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Author's profile photo Wolf Hengevoss

Verification in the Maintenance Planner – Part I: Principle and Evolution


When the Maintenance Planner was introduced, SAP Solution Manager 7.1 was well established in the market. Also, functions important for the maintenance planning landscape changes where already available in Solution Manager Landscape Management Database (LMDB):

Entities of Verification

SAP (software) products are installed on computers. In the on-premise case, you call these technical systems. Keep in mind that each installation is of one specific product version.
The units of delivery are called software components (SC); some SCs need to run together on the same technical system. Again, on the technical system, what you see are software component versions.
To ensure that each SC can connect to such SCs required on the same system, product instances define such groups of SCs that need to run together. The exact software components and versions depend on the installed product instance version. Each (software) product version of SAP has one or many product instances.
The fact that in a product version a set of product instances is used, each of which contains a set of SCs – the target of support packages, is why you in most cases deal with well-defined support package stacks.

Figure 1: An example of a standalone and add-on product version installed on A01 shown in the LMDB.

While the upcoming changes of handling product systems has been described in detail, here is how to deal with verification in the Maintenance Planner.

How Does Verification Work in Principle?

Verification checks, if the software listed for a system is a valid a valid combination of versions. This is done by checking, if all SCs found on a specific system are covered by a set of product instances. So there may be missing or superfluous software components (SCs), wrong product version assignments, etc. By the way – many or most errors stem from changes of the system without precise calculation and without describing the new system state in a stack.xml. That is why investment in this area is so important.

But first let’s deal with the improvements coming with the Maintenance Planner.

Simplification of Dependency Definition

The best approach when it comes to error-handling is to avoid them: The most important case of verification is the former product system or now maintenance dependency.

Figure 2: The creation of a product system in the LMDB compared to a maintenance dependency in the Maintenance Planner. You see that some product instances running on P00 need to be assigned to E00.

In a product system as well as in a maintenance dependency in the Maintenance Planner product instance versions of the same product are assigned to technical systems. The big difference is that In the product system you needed to deal with product instances, which was error-prone, while with the Maintenance Planner you simply assign the dependent technical system – in figure one the portal front-end to the ERP backend system. If you pick two technical systems that do not have a product in common (like E00 and P00 both have parts of SAP ERP 6.05 installed), you will not be allowed to create a maintenance dependency.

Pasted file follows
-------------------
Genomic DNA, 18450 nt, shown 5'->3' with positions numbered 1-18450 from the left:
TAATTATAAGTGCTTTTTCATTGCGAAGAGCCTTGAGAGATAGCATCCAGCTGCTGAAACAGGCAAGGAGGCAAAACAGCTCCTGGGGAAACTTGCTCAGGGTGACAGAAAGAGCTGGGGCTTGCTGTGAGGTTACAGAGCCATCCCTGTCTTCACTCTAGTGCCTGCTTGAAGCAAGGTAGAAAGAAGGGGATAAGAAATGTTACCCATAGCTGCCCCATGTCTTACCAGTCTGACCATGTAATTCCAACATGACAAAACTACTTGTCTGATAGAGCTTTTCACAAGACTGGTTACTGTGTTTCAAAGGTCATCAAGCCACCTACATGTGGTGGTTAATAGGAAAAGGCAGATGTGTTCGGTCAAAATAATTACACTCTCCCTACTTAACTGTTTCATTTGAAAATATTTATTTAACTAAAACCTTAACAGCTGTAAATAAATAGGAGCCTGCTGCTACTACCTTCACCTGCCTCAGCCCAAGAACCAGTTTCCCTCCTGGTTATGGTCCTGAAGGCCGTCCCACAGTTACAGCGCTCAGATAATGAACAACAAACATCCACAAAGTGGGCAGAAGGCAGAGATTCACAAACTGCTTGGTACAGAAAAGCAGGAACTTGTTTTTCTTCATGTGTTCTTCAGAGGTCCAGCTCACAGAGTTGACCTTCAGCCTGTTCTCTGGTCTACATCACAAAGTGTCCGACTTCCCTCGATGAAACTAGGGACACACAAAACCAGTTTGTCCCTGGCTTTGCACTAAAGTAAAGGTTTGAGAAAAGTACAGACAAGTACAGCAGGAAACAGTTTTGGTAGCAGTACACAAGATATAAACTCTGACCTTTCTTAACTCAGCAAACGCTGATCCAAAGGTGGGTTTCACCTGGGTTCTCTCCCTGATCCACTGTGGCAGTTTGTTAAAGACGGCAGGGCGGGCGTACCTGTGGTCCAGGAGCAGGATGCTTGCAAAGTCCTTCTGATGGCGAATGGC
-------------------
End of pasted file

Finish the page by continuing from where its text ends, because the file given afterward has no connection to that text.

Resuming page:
Evolution of the Verification Process and Checks

Maintenance Planner with SAP Solution Manager 7.1

Currently, there are two combinations possible, since Maintenance Planner works with SAP Solution Manager 7.1 and 7.2. This section shall help you understand the differences – and how the unification in verification has improved with SAP Solution Manager 7.2.

Let’s have a look at the verification checks in detail:

  • Verification in the on-premise installation of SAP Solution Manager:
    • LMDB sends data to the PPMS, which offers a service in the SAP Support portal, where system data is checked against SAP’s product model.
    • Maintenance Optimizer (MOpz) adds checks of licensing
  • Verification of the same data in the Maintenance Planner
  • Checks running in the system itself are performed by the SL Tools, mainly the SUM.
    These checks are not just a 3rd time check of the same data but concentrate on other data such as OS/DB versions. As an example:
    A product version selected for the update may require an additional update of operation system or database version, which is not part of the calculation in Maintenance Planner or MOpz.

Note: You would expect identical results in both cases, and in most cases they are. In fact both verification implementations in the LMDB and the Maintenance Planner are connected to the PPMS calculation service. However, the handling of results in the Maintenance Planner has evolved higher, and therefore the verification results in Maintenance Planner and LMDB may look different.

Figure 3 shows the situation with the Maintenance Planner and SAP Solution Manager 7.1 – connections used for checks and verification are shown in green:

Figure 3: Verification (shown in light green including connections between tools involved).

If you compare this with figure 2 showing the situation with SAP Solution Manager 7.2, you’ll see, how the process has been simplified.

Maintenance Planner with SAP Solution Manager 7.2

This changes with SAP Solution Manager 7.2: The Maintenance Planner is mandatory with that version and the process has been consolidated: The verification in LMDB is no longer present:

Figure 4: Verification is only done in the Maintenance Planner; additionally, there are system checks SL Tools.

You only find 2 checks:

  • The verification based on the product model plus license checks in the Maintenance Planner
  • Checks on the systems in the SL Tools

Further Information


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